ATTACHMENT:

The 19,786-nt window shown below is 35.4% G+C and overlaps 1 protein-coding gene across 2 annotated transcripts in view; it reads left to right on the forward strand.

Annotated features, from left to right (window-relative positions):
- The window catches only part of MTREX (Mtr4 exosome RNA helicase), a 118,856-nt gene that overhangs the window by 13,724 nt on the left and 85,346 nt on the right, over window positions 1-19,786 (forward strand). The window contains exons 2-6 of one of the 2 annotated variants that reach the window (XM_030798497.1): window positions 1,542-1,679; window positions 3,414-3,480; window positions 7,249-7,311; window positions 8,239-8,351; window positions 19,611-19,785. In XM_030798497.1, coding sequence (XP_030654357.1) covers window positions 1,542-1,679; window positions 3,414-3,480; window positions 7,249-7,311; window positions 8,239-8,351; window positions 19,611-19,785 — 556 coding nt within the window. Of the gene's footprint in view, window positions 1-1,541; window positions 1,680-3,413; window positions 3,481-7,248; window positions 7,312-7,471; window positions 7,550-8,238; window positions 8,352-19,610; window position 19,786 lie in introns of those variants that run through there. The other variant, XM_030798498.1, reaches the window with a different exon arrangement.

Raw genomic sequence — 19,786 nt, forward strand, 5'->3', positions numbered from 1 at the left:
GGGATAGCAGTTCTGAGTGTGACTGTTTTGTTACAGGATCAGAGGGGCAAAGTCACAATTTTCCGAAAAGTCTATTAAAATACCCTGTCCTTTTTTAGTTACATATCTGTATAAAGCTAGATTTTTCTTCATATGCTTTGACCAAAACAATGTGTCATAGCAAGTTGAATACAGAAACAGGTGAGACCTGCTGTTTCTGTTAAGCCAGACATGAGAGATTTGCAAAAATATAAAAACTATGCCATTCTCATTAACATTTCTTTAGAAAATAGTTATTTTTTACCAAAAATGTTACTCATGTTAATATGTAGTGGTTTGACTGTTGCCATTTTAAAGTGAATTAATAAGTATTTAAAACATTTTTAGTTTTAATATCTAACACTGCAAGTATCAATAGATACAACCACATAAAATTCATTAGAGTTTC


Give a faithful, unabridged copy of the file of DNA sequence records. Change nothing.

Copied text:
The 19,786-nt window shown below is 35.4% G+C and overlaps 1 protein-coding gene across 2 annotated transcripts in view; it reads left to right on the forward strand.

Annotated features, from left to right (window-relative positions):
- The window catches only part of MTREX (Mtr4 exosome RNA helicase), a 118,856-nt gene that overhangs the window by 13,724 nt on the left and 85,346 nt on the right, over window positions 1-19,786 (forward strand). The window contains exons 2-6 of one of the 2 annotated variants that reach the window (XM_030798497.1): window positions 1,542-1,679; window positions 3,414-3,480; window positions 7,249-7,311; window positions 8,239-8,351; window positions 19,611-19,785. In XM_030798497.1, coding sequence (XP_030654357.1) covers window positions 1,542-1,679; window positions 3,414-3,480; window positions 7,249-7,311; window positions 8,239-8,351; window positions 19,611-19,785 — 556 coding nt within the window. Of the gene's footprint in view, window positions 1-1,541; window positions 1,680-3,413; window positions 3,481-7,248; window positions 7,312-7,471; window positions 7,550-8,238; window positions 8,352-19,610; window position 19,786 lie in introns of those variants that run through there. The other variant, XM_030798498.1, reaches the window with a different exon arrangement.

Raw genomic sequence — 19,786 nt, forward strand, 5'->3', positions numbered from 1 at the left:
GGGATAGCAGTTCTGAGTGTGACTGTTTTGTTACAGGATCAGAGGGGCAAAGTCACAATTTTCCGAAAAGTCTATTAAAATACCCTGTCCTTTTTTAGTTACATATCTGTATAAAGCTAGATTTTTCTTCATATGCTTTGACCAAAACAATGTGTCATAGCAAGTTGAATACAGAAACAGGTGAGACCTGCTGTTTCTGTTAAGCCAGACATGAGAGATTTGCAAAAATATAAAAACTATGCCATTCTCATTAACATTTCTTTAGAAAATAGTTATTTTTTACCAAAAATGTTACTCATGTTAATATGTAGTGGTTTGACTGTTGCCATTTTAAAGTGAATTAATAAGTATTTAAAACATTTTTAGTTTTAATATCTAACACTGCAAGTATCAATAGATACAACCACATAAAATTCATTAGAGTTTC